For years, families have looked on from afar in frustration as their incarcerated loved one suffered due to poor clinical practices. If they called the prison to find answers, they were met with an excuse such as, “Due to your son’s right to privacy, we cannot discuss his medical condition with you.”
Because of the clamor of inmates and their families for a way that medical information could be discussed with clinical staff in a timely fashion, the prison devised the “Authorization to Verbally discuss Health Information” form. This form gave a bit of autonomy to inmates who wanted their families’ help when they felt that they weren’t receiving adequate care, or had been mis-diagnosed.
However, there is a lot of unnecessary red tape associated with this form. For one thing, it is necessary to obtain the form from one’s caseworker. This requirement slows down the process considerably. Inmates cannot obtain the form on weekends or holidays. The caseworker could be in meetings, taking classes, or any one of a thousand reasons why the caseworker cannot be reached by the inmate in a timely fashion. Then the inmate has to make an appointment with the prison notary in order to have the form notarized. The requirement that the form has to be filled out anew every 90 days, adds to the problem.
So, you and your loved one cannot see the need to go to all the trouble to fill out the prison’s form every 90 days. “Why should I bother getting this form filled out, notarized, and mailed out to my family every 90 days?” you may ask. “I work out every day and I’m healthy.” Then, one day, you’re hurt in a fight, you trip and fall down the stairs, you suffer a heart attack or stroke. You are hospitalized; your family is worried about you, but nobody can get information on your condition. “Due to your son’s right to privacy, we cannot discuss his medical condition with you.”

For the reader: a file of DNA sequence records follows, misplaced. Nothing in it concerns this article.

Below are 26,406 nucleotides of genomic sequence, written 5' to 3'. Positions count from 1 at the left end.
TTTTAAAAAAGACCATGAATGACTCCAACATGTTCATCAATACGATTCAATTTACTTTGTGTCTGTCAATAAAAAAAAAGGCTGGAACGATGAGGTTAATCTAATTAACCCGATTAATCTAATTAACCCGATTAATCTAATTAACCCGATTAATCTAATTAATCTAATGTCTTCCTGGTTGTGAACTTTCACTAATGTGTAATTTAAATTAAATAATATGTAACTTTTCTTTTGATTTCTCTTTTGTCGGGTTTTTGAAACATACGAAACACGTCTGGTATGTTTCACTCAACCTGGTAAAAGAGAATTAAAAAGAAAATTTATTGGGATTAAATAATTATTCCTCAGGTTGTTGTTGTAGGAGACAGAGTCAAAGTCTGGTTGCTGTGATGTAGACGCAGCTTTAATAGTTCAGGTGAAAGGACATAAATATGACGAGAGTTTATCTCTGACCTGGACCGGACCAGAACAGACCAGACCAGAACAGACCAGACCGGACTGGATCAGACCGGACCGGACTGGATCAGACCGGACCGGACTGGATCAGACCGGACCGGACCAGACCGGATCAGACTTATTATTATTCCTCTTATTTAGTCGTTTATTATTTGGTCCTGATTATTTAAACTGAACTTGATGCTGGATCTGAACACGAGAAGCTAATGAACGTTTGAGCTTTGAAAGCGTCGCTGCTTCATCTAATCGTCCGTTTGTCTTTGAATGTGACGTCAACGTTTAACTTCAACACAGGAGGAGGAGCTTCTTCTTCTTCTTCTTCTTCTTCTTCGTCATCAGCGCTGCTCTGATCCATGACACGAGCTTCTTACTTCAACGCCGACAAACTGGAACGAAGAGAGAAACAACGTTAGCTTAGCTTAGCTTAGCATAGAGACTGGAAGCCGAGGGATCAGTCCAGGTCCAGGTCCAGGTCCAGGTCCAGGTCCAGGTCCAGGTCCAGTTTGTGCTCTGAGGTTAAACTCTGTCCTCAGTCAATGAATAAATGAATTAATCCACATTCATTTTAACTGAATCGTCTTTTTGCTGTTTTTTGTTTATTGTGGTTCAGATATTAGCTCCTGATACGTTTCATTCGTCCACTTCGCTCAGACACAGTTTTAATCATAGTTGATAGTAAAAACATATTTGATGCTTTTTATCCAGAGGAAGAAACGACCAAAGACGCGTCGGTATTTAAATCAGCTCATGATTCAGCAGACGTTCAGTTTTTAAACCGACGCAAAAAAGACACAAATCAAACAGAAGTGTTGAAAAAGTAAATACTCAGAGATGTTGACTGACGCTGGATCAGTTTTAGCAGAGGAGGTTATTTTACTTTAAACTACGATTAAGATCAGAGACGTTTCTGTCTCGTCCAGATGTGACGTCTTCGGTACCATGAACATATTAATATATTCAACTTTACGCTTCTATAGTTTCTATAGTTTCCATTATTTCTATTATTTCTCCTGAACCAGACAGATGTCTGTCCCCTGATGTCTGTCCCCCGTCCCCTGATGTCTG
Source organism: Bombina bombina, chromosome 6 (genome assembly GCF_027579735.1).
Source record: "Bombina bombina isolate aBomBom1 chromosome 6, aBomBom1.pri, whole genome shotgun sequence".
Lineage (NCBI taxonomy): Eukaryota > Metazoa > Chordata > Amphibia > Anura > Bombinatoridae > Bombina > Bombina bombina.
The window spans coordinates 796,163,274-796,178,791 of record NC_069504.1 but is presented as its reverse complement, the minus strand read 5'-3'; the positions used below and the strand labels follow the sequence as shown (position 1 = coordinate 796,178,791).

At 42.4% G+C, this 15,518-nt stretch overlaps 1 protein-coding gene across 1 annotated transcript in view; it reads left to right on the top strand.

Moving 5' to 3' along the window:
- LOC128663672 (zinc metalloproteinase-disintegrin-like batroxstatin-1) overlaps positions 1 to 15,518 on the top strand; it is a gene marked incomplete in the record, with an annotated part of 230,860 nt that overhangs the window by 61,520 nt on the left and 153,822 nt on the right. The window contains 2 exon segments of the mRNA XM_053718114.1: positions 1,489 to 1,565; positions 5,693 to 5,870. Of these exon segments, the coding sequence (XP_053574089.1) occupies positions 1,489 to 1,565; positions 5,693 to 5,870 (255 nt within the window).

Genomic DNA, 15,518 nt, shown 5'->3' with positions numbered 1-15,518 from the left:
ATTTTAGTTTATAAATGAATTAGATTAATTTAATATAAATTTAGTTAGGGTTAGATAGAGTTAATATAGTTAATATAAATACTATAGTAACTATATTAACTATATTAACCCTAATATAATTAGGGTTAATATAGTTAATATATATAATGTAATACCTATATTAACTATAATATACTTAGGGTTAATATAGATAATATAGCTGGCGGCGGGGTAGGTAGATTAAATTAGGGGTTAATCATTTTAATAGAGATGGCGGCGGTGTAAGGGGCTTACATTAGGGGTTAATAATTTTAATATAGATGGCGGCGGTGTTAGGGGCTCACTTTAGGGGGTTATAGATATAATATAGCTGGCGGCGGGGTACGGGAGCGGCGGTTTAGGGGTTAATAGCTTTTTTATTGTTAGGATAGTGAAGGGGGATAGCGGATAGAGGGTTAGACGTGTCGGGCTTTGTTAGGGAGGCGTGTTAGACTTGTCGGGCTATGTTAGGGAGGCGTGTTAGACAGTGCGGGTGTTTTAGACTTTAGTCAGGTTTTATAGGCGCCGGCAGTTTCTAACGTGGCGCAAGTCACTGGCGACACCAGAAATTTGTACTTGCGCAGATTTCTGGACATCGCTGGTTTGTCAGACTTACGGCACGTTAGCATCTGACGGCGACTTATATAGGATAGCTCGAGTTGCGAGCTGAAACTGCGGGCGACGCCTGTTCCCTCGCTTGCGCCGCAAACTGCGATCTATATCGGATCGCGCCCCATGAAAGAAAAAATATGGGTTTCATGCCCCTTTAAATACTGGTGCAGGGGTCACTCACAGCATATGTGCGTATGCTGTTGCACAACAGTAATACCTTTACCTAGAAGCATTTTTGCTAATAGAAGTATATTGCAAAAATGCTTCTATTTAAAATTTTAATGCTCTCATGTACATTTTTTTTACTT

Seeking a solution that would help families obtain timely information on their loved ones’ health and well-being, UPAN did some research, and came up with its own Medical Power of Attorney form. Our form is modeled on similar forms in use by attorneys. It does not have to be re-authorized every 90 days. One can authorize it for any length of time from a month to 10 years or longer. Permission to obtain information can be withdrawn simply by having the inmate notify the parties—his family and the prison—in writing.
This form has been vetted by UDoC’s own attorneys, and passes muster. Recently, UPAN asked a prominent Salt Lake City attorney for his opinion. He stated, “[The form] looks fine to me. The duration of the authorization (10 years) initially struck me as excessive, but perhaps given the length of sentences being served, it might not be.”
The form comes to you as a Microsoft Word document. Once the form is downloaded, change the heading information to the information for your loved one. Below is an example of what you will find:
Your Loved One’s Name Here
His/Her Number, (Utah State Prison/CUCF)
PO Box (250/550)
(Draper/Gunnison), UT (84020/84634)
Medical Power of Attorney
This document authorizes and directs employees of the Utah Department of Corrections, including Clinical Services (Medical Department), and/or other prison personnel, to release to [Your Name Here] any and all documents and other materials in their possession pertaining to me or my health care.